Scholz is Sinking but Not Giving Up



The “traffic light” coalition has no intention of abandoning its current course, even though it is digging its own grave.

Chancellor Olaf Scholz (SPD) delivered a policy statement in the Bundestag. In it, he listed the problems that have led to the end of his country’s «golden age» (Alles kaput!): the coronavirus, the Ukrainian conflict, and the energy crisis.

Scholz might have exaggerated with the «golden age», but thanks to his predecessors, Germany indeed had several «fat» decades. This included the reunification of Germany under Helmut Kohl (CDU), the development of energy projects with Russia under Gerhard Schröder (SPD), and 16 years of political stability and sustained economic growth under Angela Merkel (CDU). Scholz’s cabinet, however, has been balancing on the brink of recession: GDP growth last year and early this year was close to zero and even slightly negative. The German Chamber of Commerce and Industry predicts a 0.5% GDP contraction for 2024. This would be only the second time in post-war German history that its economy shrinks for two consecutive years.

With the rise of far-right and new left parties, growing protests from farmers, truck drivers, and train conductors, Germany, which was once a politically stable «locomotive of the EU», is now hearing louder calls for a so-called «Dexit» (analogous to Brexit, from the German-English term «Deutschland exit»). This would mean Germany exiting the European Union!

«There will be no return to the good old days, which for the most part weren’t that good», lamented Scholz, noting that Germans need a «political perspective».

However, what national perspective can his party offer when the Social Democrats recently scored a shocking 13.9% in the European Parliament elections — their worst result in decades?

Before heading to the Bundestag, Scholz, in a traditional summer interview with ARD television, blamed pro-Russian sentiments among some citizens for the ruling coalition’s low ratings. He believes that the stance of Bundesbürger who disagree with Germany’s support for Ukraine and the sanctions against Russia is reflected in the poll results.

From the parliamentary podium, the Chancellor sharply criticized deputies from the right-wing Alternative for Germany (AfD) party and the left-wing Sahra Wagenknecht Alliance — For Reason and Justice (SWG), who boycotted Zelensky’s recent speech in the Bundestag.

«It was wrong, vile, and unworthy of this place that so many deputies <…> were not in the hall», he declared.

Recall that the head of the Kiev regime made his first live appearance in the German parliament on June 11. Local media were pleased to note that his speech was interrupted by applause more than 10 times, and after his address, lawmakers gave him a standing ovation. In reality, the performance was missed by all SWG deputies and most AfD representatives. In their statement, the left accused Zelensky of promoting an «extremely dangerous spiral of escalation» and said he «should not be honored». The far-right noted that they did not want to listen to a «camouflaged speaker whose term has already expired» in a civilized place.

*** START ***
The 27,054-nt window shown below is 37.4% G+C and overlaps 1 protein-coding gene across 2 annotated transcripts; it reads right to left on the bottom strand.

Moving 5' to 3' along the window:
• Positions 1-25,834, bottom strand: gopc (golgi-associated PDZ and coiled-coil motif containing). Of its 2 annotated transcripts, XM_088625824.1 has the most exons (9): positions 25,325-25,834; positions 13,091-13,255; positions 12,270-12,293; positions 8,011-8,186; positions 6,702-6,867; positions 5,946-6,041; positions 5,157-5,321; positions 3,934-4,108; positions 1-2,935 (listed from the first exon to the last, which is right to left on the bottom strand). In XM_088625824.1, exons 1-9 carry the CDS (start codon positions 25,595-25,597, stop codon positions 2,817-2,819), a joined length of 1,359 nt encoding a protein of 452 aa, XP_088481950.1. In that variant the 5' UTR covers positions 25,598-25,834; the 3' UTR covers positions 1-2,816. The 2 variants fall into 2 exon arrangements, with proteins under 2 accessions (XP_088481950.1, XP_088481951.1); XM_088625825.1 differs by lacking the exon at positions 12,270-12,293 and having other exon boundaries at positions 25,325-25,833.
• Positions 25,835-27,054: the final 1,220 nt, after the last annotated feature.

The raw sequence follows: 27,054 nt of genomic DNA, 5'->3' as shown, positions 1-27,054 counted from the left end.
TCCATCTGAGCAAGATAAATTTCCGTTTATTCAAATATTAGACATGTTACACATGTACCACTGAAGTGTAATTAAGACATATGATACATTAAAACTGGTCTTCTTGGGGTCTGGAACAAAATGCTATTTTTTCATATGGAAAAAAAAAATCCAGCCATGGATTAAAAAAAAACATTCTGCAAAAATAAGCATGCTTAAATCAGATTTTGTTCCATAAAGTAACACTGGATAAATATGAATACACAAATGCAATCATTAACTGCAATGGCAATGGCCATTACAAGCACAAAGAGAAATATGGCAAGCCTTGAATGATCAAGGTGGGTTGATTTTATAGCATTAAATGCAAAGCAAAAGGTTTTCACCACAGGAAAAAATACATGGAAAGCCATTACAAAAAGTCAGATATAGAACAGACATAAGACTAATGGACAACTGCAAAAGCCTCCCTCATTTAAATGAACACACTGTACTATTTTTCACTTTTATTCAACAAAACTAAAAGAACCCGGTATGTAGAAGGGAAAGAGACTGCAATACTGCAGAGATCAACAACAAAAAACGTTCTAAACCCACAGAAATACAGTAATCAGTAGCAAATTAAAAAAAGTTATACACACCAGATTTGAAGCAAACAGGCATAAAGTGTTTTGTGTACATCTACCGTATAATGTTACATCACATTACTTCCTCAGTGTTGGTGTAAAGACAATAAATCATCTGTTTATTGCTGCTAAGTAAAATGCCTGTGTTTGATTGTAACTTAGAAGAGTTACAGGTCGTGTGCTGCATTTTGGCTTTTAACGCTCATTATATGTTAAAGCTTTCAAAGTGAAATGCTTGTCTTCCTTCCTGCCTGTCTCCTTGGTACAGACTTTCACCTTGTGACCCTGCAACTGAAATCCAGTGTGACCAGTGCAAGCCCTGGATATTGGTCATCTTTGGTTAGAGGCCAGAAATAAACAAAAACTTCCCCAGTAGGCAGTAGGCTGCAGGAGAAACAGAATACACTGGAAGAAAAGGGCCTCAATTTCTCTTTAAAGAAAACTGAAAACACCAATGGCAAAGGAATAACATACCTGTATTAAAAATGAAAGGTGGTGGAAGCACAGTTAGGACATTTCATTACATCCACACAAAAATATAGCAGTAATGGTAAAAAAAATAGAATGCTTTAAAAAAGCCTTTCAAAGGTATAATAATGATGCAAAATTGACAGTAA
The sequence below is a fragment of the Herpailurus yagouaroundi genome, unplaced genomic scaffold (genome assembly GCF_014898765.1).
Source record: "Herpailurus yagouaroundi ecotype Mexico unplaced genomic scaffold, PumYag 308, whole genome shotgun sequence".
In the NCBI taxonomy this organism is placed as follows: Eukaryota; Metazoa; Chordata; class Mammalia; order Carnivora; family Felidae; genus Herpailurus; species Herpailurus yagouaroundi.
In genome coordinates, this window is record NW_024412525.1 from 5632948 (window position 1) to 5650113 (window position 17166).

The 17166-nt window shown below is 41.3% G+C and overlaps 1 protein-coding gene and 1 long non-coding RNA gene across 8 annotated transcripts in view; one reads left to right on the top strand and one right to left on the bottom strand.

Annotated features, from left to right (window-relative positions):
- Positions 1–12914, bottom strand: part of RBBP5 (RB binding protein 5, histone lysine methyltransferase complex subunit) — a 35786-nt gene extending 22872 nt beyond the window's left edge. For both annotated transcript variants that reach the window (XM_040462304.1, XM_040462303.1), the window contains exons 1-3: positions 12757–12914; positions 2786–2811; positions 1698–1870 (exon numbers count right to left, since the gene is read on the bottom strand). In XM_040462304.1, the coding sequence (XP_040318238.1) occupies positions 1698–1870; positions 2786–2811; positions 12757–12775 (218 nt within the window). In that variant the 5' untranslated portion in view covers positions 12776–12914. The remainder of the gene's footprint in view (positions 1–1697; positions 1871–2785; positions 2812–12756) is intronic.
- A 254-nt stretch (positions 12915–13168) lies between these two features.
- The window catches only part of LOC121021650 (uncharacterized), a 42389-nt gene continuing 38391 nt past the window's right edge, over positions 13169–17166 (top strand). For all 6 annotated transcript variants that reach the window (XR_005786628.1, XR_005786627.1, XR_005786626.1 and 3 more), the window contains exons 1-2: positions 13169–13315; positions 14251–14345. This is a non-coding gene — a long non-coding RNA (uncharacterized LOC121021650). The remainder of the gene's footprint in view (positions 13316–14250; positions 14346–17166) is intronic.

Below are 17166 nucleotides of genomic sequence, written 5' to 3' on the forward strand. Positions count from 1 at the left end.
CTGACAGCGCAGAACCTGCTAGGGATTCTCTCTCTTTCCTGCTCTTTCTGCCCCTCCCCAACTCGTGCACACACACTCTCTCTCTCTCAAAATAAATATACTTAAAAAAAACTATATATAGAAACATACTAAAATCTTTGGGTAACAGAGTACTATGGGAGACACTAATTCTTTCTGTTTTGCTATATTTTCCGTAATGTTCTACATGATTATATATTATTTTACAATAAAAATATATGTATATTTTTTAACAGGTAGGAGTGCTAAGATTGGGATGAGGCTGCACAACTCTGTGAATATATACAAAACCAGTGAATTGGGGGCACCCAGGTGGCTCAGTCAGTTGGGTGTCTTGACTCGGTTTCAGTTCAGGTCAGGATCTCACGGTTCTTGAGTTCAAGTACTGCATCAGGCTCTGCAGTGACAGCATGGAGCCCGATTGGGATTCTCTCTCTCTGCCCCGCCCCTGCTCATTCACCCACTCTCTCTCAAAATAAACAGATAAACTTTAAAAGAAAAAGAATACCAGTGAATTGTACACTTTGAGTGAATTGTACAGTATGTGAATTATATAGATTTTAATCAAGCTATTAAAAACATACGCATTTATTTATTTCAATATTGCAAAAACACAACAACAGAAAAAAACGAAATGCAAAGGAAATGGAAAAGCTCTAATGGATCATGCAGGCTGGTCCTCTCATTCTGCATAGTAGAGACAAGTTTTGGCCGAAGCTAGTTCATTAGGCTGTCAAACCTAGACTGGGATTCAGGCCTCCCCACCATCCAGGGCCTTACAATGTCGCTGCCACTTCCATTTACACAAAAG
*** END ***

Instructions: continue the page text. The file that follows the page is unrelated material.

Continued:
Scholz, for his part, assured those gathered that his cabinet, despite falling ratings, would continue its chosen course on the Ukrainian track.

«The Russian president’s goal of conquering Ukraine on the battlefield is unattainable. <…> Anyone who believes this will result in lasting peace in Europe is obviously watching too much Russia Today», he proclaimed, commenting on Moscow’s recent peace proposal.

«Putin continues to bet on prolonging the war. And this becomes especially evident with his ostensible truce proposal. <…> It talks not about a ceasefire but about territories of Ukraine not yet occupied by Russian troops being handed over to Russia in violation of international law, about Ukraine being demilitarized, and about it rejecting any military assistance in the future», said the top politician.

The Chancellor also recalled the G7 summit in Italy (June 13–15), whose decisions he called «extremely important and forward-looking». For example, the agreement to provide Kiev with a $50 billion loan from frozen Russian assets in the West.

«The Russian president’s calculation that it would be impossible to provide Ukraine with the help it needs due to fiscal rules in European countries or the US has proved futile thanks to this G7 decision», Scholz believes.

Notably, deputies laughed at the head of the cabinet when he announced that he would insist on strict austerity measures while drafting the 2025 budget (preparations start in July), which is likely to have a «hole» of several dozen billion euros due to the inability to use funds from the «coronavirus fund». Meanwhile, the coalition government does not intend to abandon significant spending on aid to Ukraine.

…Scholz’s mention of the impossibility of returning to «the good old days» was in vain. This scenario clearly did not please the people’s representatives. They do not want to believe that the German «golden age» is irretrievably gone. There is still some chance to stop the stagnation… No later than October 26 next year (or earlier if the coalition «continues to misbehave»), the next Bundestag elections will take place, where Scholz’s political perspective and his line will become not just murky but final. There is not much longer to endure.